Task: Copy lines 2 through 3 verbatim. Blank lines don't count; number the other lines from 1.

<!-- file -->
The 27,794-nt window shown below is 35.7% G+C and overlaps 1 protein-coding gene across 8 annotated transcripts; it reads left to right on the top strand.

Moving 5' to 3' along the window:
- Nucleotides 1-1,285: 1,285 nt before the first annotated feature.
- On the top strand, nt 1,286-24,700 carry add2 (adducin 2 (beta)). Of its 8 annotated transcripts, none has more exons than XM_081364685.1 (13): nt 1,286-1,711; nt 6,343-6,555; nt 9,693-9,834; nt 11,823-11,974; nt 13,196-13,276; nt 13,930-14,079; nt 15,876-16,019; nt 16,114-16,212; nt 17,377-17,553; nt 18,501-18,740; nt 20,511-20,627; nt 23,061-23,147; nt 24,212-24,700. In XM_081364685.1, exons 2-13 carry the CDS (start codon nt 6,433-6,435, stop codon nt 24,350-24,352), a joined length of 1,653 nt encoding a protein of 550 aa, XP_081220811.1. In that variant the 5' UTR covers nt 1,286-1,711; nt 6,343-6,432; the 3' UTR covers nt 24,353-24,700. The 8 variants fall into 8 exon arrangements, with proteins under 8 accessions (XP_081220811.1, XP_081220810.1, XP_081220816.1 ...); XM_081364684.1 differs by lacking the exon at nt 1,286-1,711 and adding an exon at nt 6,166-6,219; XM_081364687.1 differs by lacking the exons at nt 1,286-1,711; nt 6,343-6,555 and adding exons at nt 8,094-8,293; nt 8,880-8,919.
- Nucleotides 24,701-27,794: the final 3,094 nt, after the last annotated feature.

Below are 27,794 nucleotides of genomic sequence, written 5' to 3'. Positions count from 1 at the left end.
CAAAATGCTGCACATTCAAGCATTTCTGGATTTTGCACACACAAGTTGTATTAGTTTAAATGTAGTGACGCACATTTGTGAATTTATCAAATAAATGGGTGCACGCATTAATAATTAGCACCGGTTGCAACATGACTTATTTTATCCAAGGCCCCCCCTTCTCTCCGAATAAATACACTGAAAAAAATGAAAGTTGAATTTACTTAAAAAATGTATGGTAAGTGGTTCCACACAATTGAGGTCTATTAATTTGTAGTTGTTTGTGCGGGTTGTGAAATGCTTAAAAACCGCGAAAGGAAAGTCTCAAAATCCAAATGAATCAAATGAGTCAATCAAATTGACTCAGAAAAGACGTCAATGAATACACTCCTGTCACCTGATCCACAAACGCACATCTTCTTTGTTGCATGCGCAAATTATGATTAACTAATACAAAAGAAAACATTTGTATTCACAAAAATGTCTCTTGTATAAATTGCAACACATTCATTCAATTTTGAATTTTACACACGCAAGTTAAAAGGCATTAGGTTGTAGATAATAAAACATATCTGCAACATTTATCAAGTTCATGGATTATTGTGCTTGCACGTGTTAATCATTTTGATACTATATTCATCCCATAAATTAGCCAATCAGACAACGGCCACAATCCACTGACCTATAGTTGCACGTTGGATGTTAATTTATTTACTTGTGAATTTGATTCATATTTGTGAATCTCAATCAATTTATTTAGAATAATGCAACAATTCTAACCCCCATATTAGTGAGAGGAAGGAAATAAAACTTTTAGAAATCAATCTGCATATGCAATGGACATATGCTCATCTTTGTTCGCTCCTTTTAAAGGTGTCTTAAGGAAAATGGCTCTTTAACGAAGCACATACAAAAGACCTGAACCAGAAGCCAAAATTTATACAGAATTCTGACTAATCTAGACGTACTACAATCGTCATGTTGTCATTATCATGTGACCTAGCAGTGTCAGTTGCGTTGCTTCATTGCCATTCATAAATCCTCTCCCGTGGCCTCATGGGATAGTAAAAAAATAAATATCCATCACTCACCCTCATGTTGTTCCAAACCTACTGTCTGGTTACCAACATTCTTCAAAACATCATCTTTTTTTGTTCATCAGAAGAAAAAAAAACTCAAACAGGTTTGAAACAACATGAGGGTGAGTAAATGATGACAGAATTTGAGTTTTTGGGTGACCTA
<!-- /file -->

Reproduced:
Moving 5' to 3' along the window:
- Nucleotides 1-1,285: 1,285 nt before the first annotated feature.